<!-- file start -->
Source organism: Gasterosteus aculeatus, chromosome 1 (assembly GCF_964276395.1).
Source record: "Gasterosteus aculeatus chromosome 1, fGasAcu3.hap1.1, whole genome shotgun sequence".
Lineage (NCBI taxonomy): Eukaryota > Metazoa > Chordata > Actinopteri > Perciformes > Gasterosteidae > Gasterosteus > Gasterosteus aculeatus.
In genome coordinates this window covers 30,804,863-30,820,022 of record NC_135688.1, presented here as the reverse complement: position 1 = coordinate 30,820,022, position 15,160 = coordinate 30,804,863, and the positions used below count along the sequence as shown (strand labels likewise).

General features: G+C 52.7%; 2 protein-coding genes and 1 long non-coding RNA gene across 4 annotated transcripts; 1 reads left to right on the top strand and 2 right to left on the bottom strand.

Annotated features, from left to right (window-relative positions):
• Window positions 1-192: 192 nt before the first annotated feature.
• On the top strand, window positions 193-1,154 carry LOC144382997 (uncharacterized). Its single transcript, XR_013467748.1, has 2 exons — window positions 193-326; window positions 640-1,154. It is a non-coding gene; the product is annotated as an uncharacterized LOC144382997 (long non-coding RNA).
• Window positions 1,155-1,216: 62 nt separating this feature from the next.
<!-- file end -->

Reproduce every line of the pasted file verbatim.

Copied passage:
Source organism: Gasterosteus aculeatus, chromosome 1 (assembly GCF_964276395.1).
Source record: "Gasterosteus aculeatus chromosome 1, fGasAcu3.hap1.1, whole genome shotgun sequence".
Lineage (NCBI taxonomy): Eukaryota > Metazoa > Chordata > Actinopteri > Perciformes > Gasterosteidae > Gasterosteus > Gasterosteus aculeatus.
In genome coordinates this window covers 30,804,863-30,820,022 of record NC_135688.1, presented here as the reverse complement: position 1 = coordinate 30,820,022, position 15,160 = coordinate 30,804,863, and the positions used below count along the sequence as shown (strand labels likewise).

General features: G+C 52.7%; 2 protein-coding genes and 1 long non-coding RNA gene across 4 annotated transcripts; 1 reads left to right on the top strand and 2 right to left on the bottom strand.

Annotated features, from left to right (window-relative positions):
• Window positions 1-192: 192 nt before the first annotated feature.
• On the top strand, window positions 193-1,154 carry LOC144382997 (uncharacterized). Its single transcript, XR_013467748.1, has 2 exons — window positions 193-326; window positions 640-1,154. It is a non-coding gene; the product is annotated as an uncharacterized LOC144382997 (long non-coding RNA).
• Window positions 1,155-1,216: 62 nt separating this feature from the next.